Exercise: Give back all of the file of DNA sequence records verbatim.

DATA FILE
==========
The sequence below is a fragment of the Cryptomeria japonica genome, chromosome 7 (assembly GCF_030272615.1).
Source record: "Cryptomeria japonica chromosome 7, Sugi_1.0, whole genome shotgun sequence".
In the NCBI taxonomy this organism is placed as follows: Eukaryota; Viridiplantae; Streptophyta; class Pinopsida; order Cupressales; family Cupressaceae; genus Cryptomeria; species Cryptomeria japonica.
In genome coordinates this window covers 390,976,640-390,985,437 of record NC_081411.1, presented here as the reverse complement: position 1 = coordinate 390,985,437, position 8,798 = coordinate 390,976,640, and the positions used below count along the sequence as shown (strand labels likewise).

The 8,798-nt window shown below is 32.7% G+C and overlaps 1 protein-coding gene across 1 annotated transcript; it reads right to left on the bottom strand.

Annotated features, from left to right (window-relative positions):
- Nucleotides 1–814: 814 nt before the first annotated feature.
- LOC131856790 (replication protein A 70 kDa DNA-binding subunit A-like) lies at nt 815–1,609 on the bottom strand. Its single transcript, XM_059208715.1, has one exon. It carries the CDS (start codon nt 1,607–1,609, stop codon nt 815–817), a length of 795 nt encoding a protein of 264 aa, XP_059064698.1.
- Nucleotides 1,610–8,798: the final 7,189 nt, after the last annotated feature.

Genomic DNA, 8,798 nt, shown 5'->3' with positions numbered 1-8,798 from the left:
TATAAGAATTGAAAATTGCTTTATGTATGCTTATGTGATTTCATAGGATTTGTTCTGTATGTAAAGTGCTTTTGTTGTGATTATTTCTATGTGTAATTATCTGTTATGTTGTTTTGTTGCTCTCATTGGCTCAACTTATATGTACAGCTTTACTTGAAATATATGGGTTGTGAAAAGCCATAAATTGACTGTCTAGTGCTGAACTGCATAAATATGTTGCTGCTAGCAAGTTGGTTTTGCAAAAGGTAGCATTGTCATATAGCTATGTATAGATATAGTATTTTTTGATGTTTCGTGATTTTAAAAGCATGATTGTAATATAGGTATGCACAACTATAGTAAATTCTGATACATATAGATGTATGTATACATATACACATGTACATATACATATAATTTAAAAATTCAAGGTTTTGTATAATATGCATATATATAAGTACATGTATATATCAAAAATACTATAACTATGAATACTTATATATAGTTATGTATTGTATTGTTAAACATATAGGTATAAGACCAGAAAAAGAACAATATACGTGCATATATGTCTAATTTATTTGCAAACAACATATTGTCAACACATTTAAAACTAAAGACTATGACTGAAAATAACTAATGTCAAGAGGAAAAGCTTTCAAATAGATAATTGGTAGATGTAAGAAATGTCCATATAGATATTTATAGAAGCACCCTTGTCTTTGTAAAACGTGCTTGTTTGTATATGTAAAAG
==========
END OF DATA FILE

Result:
The sequence below is a fragment of the Cryptomeria japonica genome, chromosome 7 (assembly GCF_030272615.1).
Source record: "Cryptomeria japonica chromosome 7, Sugi_1.0, whole genome shotgun sequence".
In the NCBI taxonomy this organism is placed as follows: Eukaryota; Viridiplantae; Streptophyta; class Pinopsida; order Cupressales; family Cupressaceae; genus Cryptomeria; species Cryptomeria japonica.
In genome coordinates this window covers 390,976,640-390,985,437 of record NC_081411.1, presented here as the reverse complement: position 1 = coordinate 390,985,437, position 8,798 = coordinate 390,976,640, and the positions used below count along the sequence as shown (strand labels likewise).

The 8,798-nt window shown below is 32.7% G+C and overlaps 1 protein-coding gene across 1 annotated transcript; it reads right to left on the bottom strand.

Annotated features, from left to right (window-relative positions):
- Nucleotides 1–814: 814 nt before the first annotated feature.
- LOC131856790 (replication protein A 70 kDa DNA-binding subunit A-like) lies at nt 815–1,609 on the bottom strand. Its single transcript, XM_059208715.1, has one exon. It carries the CDS (start codon nt 1,607–1,609, stop codon nt 815–817), a length of 795 nt encoding a protein of 264 aa, XP_059064698.1.
- Nucleotides 1,610–8,798: the final 7,189 nt, after the last annotated feature.

Genomic DNA, 8,798 nt, shown 5'->3' with positions numbered 1-8,798 from the left:
TATAAGAATTGAAAATTGCTTTATGTATGCTTATGTGATTTCATAGGATTTGTTCTGTATGTAAAGTGCTTTTGTTGTGATTATTTCTATGTGTAATTATCTGTTATGTTGTTTTGTTGCTCTCATTGGCTCAACTTATATGTACAGCTTTACTTGAAATATATGGGTTGTGAAAAGCCATAAATTGACTGTCTAGTGCTGAACTGCATAAATATGTTGCTGCTAGCAAGTTGGTTTTGCAAAAGGTAGCATTGTCATATAGCTATGTATAGATATAGTATTTTTTGATGTTTCGTGATTTTAAAAGCATGATTGTAATATAGGTATGCACAACTATAGTAAATTCTGATACATATAGATGTATGTATACATATACACATGTACATATACATATAATTTAAAAATTCAAGGTTTTGTATAATATGCATATATATAAGTACATGTATATATCAAAAATACTATAACTATGAATACTTATATATAGTTATGTATTGTATTGTTAAACATATAGGTATAAGACCAGAAAAAGAACAATATACGTGCATATATGTCTAATTTATTTGCAAACAACATATTGTCAACACATTTAAAACTAAAGACTATGACTGAAAATAACTAATGTCAAGAGGAAAAGCTTTCAAATAGATAATTGGTAGATGTAAGAAATGTCCATATAGATATTTATAGAAGCACCCTTGTCTTTGTAAAACGTGCTTGTTTGTATATGTAAAAG